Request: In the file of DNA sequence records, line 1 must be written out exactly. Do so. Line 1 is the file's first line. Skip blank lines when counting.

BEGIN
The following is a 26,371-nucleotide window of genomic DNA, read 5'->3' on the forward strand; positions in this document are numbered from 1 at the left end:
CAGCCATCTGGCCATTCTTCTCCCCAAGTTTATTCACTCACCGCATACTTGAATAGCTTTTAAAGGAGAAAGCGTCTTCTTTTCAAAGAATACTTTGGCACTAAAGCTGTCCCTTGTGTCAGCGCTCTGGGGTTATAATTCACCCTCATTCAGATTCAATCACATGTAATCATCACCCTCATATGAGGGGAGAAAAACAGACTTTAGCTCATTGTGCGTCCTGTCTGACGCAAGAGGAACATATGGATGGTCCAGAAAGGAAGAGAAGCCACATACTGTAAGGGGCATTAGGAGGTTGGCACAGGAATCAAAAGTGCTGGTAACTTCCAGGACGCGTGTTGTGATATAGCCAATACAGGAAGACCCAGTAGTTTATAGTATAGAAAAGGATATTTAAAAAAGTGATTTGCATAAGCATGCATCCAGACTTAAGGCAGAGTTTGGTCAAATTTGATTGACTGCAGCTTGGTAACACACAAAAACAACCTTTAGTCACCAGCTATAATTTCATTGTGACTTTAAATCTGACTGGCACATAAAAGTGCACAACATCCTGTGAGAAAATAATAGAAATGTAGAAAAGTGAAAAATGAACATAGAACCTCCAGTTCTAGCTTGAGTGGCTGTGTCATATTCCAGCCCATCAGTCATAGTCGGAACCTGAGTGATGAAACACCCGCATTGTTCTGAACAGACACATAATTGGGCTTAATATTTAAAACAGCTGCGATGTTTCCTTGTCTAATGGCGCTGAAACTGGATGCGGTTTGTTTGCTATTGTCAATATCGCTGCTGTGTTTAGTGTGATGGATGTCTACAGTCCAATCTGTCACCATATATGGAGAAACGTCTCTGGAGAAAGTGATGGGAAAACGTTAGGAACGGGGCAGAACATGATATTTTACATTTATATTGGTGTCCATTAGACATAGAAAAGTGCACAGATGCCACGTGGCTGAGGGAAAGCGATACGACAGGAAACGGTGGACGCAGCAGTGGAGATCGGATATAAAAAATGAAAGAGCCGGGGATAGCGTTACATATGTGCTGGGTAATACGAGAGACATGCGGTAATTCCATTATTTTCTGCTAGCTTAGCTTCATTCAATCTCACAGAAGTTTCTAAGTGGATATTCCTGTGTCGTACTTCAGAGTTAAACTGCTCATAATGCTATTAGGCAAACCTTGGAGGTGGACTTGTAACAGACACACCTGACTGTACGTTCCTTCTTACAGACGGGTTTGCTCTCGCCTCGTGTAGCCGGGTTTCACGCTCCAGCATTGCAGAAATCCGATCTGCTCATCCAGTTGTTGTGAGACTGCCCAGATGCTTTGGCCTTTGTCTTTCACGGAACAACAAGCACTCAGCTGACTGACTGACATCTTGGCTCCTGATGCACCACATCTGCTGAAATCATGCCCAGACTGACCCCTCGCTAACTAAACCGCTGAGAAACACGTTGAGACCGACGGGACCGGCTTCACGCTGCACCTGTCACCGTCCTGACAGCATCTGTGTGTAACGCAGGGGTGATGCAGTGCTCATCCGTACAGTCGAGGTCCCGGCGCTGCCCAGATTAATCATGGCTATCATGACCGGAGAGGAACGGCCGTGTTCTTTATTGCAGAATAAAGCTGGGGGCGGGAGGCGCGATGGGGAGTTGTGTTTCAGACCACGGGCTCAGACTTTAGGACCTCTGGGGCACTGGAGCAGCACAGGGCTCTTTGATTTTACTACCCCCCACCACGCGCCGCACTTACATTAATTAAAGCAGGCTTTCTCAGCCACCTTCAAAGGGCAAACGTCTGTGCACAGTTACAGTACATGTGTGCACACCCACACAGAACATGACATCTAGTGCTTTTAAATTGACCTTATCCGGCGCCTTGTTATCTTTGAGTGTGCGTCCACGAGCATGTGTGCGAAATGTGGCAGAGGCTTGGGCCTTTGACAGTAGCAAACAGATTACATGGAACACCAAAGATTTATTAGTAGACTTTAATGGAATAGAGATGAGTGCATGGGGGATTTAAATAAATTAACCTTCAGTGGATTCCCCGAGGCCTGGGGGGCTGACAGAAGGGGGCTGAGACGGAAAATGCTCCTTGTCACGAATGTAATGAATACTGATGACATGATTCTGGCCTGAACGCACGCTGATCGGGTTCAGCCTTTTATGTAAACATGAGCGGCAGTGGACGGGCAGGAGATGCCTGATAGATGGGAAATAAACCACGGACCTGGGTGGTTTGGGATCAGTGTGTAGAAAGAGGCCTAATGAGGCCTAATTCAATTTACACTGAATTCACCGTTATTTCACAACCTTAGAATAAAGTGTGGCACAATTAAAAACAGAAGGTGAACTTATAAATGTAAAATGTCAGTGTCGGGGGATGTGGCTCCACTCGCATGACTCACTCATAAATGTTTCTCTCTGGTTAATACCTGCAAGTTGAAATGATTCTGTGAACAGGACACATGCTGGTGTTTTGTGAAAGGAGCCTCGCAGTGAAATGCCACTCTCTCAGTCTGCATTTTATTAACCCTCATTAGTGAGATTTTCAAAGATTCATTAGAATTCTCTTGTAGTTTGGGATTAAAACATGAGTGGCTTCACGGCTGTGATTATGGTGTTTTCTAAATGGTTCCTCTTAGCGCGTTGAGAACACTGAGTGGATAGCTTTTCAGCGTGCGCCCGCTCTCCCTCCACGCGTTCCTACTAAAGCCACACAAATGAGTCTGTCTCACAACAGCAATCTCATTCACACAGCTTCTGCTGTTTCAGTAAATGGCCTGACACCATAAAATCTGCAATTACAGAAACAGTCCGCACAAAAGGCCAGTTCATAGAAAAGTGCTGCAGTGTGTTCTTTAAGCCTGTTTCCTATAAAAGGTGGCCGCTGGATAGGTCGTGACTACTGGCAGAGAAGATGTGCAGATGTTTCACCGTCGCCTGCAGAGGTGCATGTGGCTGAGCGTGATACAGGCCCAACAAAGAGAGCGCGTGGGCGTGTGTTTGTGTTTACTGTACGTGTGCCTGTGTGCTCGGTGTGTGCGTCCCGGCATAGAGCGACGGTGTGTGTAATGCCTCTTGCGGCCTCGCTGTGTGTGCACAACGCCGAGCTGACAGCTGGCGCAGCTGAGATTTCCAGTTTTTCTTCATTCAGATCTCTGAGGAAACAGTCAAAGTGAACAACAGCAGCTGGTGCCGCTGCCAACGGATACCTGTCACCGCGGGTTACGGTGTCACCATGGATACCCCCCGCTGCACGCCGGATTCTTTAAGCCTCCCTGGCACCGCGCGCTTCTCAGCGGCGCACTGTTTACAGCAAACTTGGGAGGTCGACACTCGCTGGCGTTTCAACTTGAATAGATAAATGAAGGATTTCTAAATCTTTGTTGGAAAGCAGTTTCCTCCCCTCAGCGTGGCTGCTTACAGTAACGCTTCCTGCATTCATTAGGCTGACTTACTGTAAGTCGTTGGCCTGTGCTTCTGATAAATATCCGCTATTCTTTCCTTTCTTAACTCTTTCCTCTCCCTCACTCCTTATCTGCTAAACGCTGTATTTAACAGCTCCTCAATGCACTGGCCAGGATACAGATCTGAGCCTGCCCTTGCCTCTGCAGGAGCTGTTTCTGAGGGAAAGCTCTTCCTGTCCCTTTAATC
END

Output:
The following is a 26,371-nucleotide window of genomic DNA, read 5'->3' on the forward strand; positions in this document are numbered from 1 at the left end: